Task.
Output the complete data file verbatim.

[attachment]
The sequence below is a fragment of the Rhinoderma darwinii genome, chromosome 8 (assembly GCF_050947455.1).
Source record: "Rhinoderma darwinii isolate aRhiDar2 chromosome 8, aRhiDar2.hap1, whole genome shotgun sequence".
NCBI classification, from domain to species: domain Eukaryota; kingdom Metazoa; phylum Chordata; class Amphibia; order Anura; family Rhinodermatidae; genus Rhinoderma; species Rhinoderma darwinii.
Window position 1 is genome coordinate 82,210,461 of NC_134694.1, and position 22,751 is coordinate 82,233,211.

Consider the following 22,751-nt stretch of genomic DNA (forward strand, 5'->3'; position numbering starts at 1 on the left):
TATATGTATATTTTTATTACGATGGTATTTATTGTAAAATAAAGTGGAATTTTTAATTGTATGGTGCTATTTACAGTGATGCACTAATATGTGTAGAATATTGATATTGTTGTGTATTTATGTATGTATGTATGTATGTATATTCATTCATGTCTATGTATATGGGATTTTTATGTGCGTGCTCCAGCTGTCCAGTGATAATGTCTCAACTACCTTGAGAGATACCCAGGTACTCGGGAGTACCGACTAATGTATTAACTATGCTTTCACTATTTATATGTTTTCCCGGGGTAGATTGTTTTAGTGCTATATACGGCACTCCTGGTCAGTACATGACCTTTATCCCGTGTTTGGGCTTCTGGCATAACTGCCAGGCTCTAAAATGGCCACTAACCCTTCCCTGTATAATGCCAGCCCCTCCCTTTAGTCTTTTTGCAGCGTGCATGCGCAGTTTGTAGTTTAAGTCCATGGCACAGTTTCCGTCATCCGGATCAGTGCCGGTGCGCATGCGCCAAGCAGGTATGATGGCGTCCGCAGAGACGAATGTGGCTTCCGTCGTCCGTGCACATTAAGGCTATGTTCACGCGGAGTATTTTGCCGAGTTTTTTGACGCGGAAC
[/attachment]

The sequence below is a fragment of the Rhinoderma darwinii genome, chromosome 8 (assembly GCF_050947455.1).
Source record: "Rhinoderma darwinii isolate aRhiDar2 chromosome 8, aRhiDar2.hap1, whole genome shotgun sequence".
NCBI classification, from domain to species: domain Eukaryota; kingdom Metazoa; phylum Chordata; class Amphibia; order Anura; family Rhinodermatidae; genus Rhinoderma; species Rhinoderma darwinii.
Window position 1 is genome coordinate 82,210,461 of NC_134694.1, and position 22,751 is coordinate 82,233,211.

Consider the following 22,751-nt stretch of genomic DNA (forward strand, 5'->3'; position numbering starts at 1 on the left):
TATATGTATATTTTTATTACGATGGTATTTATTGTAAAATAAAGTGGAATTTTTAATTGTATGGTGCTATTTACAGTGATGCACTAATATGTGTAGAATATTGATATTGTTGTGTATTTATGTATGTATGTATGTATGTATATTCATTCATGTCTATGTATATGGGATTTTTATGTGCGTGCTCCAGCTGTCCAGTGATAATGTCTCAACTACCTTGAGAGATACCCAGGTACTCGGGAGTACCGACTAATGTATTAACTATGCTTTCACTATTTATATGTTTTCCCGGGGTAGATTGTTTTAGTGCTATATACGGCACTCCTGGTCAGTACATGACCTTTATCCCGTGTTTGGGCTTCTGGCATAACTGCCAGGCTCTAAAATGGCCACTAACCCTTCCCTGTATAATGCCAGCCCCTCCCTTTAGTCTTTTTGCAGCGTGCATGCGCAGTTTGTAGTTTAAGTCCATGGCACAGTTTCCGTCATCCGGATCAGTGCCGGTGCGCATGCGCCAAGCAGGTATGATGGCGTCCGCAGAGACGAATGTGGCTTCCGTCGTCCGTGCACATTAAGGCTATGTTCACGCGGAGTATTTTGCCGAGTTTTTTGACGCGGAAC